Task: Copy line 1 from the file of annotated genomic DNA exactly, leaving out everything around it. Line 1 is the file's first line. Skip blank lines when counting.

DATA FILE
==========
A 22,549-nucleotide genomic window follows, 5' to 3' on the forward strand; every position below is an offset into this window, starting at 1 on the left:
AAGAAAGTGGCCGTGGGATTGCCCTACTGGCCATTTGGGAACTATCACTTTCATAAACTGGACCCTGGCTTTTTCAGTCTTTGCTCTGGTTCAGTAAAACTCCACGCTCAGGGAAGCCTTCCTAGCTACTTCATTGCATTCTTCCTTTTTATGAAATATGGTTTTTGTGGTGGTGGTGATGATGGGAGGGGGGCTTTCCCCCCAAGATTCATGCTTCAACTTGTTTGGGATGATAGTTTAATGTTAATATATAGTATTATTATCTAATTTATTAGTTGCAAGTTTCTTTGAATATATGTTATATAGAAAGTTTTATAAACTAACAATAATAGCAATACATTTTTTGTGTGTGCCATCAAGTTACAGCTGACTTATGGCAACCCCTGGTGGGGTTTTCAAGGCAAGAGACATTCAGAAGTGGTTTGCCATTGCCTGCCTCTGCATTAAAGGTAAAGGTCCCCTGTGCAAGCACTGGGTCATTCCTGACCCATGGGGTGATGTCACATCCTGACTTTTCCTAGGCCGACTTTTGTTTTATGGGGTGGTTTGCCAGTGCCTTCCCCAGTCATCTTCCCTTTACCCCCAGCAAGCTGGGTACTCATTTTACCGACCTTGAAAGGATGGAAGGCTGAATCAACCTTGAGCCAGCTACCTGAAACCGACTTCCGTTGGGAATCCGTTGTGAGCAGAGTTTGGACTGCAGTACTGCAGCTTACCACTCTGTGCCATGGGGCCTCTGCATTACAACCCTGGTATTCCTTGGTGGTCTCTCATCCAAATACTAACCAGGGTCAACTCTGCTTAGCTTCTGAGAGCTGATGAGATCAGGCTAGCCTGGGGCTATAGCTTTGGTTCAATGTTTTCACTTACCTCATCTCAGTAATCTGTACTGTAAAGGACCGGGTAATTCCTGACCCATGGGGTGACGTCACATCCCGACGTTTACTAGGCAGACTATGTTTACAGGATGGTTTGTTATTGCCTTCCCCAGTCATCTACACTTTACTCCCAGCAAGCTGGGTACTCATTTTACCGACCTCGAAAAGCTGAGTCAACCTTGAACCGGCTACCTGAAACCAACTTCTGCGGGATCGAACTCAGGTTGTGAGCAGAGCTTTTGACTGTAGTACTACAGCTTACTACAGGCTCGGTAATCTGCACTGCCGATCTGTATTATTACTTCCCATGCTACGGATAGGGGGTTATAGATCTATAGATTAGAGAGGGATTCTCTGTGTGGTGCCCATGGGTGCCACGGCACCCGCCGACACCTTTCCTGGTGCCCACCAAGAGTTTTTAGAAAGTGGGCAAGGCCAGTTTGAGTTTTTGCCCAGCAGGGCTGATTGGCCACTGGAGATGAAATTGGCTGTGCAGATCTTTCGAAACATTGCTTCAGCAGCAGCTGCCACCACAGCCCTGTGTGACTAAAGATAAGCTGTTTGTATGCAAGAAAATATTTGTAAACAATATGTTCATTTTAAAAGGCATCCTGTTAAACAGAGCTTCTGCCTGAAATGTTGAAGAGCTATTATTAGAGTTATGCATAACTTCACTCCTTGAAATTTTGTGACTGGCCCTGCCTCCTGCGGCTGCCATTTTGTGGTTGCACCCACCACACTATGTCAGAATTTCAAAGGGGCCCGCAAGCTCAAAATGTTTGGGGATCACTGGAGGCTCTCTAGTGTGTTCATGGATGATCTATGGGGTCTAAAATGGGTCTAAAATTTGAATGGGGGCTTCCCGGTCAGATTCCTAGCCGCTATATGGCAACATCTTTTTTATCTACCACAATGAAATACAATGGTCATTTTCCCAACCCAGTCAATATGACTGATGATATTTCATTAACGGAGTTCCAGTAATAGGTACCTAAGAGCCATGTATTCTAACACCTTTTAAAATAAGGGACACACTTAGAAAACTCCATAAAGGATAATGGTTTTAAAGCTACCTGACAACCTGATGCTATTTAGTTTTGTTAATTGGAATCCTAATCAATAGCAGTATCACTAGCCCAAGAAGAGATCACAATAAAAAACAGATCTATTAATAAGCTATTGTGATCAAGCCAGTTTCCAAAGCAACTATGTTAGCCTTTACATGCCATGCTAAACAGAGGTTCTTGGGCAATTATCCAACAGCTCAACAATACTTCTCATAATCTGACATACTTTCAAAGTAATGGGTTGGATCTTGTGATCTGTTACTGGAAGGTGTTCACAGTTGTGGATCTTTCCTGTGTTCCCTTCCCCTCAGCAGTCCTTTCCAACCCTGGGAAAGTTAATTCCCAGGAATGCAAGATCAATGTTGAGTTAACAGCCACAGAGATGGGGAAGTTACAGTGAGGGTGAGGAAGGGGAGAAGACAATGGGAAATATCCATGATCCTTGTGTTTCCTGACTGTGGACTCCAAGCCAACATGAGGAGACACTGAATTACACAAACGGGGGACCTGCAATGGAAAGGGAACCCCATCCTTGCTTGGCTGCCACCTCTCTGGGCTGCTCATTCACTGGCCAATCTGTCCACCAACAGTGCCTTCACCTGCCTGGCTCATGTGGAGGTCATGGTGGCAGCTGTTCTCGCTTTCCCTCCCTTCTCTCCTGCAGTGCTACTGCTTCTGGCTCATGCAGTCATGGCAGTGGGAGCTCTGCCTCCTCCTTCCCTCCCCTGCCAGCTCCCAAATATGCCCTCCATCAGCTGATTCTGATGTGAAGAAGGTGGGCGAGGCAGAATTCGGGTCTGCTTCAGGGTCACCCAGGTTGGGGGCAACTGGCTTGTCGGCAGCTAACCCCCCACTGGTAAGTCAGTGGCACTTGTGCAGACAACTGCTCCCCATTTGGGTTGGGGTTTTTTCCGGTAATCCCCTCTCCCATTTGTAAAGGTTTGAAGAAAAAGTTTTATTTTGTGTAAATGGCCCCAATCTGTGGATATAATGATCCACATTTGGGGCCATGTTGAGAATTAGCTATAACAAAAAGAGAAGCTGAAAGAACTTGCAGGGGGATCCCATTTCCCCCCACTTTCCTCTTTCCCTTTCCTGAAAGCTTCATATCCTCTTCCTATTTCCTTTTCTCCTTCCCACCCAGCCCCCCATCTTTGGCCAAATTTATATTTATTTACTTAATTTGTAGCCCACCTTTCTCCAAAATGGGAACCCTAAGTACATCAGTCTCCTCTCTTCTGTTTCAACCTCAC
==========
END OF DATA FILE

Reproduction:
A 22,549-nucleotide genomic window follows, 5' to 3' on the forward strand; every position below is an offset into this window, starting at 1 on the left: